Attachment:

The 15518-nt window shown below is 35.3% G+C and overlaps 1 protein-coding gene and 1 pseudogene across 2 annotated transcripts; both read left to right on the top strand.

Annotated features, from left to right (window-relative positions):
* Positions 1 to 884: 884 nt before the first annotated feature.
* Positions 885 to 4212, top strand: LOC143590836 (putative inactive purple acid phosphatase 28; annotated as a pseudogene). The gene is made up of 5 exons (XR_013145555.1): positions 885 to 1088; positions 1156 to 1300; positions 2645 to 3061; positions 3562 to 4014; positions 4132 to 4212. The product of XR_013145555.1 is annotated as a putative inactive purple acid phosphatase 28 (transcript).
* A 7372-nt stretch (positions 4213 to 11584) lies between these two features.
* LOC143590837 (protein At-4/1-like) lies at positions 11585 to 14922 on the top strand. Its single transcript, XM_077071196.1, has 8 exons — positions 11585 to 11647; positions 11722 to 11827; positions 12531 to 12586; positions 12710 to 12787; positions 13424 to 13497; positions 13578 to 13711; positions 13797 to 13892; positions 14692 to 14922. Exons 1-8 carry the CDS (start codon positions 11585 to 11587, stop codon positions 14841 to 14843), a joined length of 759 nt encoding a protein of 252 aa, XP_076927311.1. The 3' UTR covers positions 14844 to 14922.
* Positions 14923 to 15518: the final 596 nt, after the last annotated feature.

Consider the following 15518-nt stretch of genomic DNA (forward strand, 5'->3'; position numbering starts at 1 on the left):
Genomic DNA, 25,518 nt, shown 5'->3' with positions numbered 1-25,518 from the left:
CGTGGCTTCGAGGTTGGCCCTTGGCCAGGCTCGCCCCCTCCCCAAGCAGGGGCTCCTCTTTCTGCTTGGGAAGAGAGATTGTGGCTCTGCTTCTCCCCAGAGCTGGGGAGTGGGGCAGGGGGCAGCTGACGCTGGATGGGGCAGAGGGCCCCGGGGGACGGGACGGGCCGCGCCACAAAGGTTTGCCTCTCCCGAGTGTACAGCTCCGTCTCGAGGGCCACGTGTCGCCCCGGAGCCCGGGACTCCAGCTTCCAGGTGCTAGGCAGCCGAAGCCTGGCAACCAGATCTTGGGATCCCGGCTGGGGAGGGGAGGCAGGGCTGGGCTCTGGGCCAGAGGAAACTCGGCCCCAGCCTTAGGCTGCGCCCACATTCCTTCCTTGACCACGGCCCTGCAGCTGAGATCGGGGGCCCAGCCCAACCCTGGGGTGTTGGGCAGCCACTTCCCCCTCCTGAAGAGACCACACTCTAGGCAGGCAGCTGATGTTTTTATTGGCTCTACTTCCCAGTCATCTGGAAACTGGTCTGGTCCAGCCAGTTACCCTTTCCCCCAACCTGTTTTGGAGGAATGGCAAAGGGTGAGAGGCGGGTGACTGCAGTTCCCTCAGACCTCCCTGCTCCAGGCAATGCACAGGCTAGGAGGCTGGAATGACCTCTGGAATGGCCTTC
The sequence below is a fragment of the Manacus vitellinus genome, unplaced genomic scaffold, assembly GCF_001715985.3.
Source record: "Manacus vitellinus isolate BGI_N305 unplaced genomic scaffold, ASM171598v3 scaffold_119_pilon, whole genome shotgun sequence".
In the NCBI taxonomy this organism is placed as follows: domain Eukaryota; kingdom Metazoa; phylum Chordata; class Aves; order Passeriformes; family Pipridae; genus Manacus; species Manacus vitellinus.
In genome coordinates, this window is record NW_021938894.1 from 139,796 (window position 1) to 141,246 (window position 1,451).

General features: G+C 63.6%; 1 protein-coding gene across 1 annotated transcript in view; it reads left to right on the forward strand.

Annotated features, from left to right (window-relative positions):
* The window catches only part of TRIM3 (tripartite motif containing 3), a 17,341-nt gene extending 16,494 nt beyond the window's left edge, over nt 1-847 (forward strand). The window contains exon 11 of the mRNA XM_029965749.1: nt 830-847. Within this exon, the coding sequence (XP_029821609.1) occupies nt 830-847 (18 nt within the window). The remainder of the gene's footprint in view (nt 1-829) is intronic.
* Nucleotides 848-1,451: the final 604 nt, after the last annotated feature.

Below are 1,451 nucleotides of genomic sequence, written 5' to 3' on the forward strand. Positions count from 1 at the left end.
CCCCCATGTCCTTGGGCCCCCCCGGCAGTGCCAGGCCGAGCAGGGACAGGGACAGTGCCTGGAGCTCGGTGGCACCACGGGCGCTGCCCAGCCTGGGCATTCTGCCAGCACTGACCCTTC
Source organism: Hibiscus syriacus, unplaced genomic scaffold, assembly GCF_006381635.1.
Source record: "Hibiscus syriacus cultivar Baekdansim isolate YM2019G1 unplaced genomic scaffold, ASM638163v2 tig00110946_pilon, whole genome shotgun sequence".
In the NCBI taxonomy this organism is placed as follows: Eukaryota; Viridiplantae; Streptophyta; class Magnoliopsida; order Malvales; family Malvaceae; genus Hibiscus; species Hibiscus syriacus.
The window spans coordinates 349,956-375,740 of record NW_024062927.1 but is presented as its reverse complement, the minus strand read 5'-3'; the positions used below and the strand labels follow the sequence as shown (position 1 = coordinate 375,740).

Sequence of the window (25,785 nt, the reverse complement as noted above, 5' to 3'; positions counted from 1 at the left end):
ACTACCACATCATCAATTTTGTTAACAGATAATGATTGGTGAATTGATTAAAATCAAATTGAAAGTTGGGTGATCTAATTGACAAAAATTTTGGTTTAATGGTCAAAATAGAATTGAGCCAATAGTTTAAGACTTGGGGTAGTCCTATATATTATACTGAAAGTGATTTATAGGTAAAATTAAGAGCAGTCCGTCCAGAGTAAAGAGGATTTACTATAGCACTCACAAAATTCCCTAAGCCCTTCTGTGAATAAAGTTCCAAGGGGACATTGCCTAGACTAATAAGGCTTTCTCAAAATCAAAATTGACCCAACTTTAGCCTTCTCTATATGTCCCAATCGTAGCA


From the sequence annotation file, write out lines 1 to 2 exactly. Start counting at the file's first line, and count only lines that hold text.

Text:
The 15518-nt window shown below is 35.3% G+C and overlaps 1 protein-coding gene and 1 pseudogene across 2 annotated transcripts; both read left to right on the top strand.

Annotated features, from left to right (window-relative positions):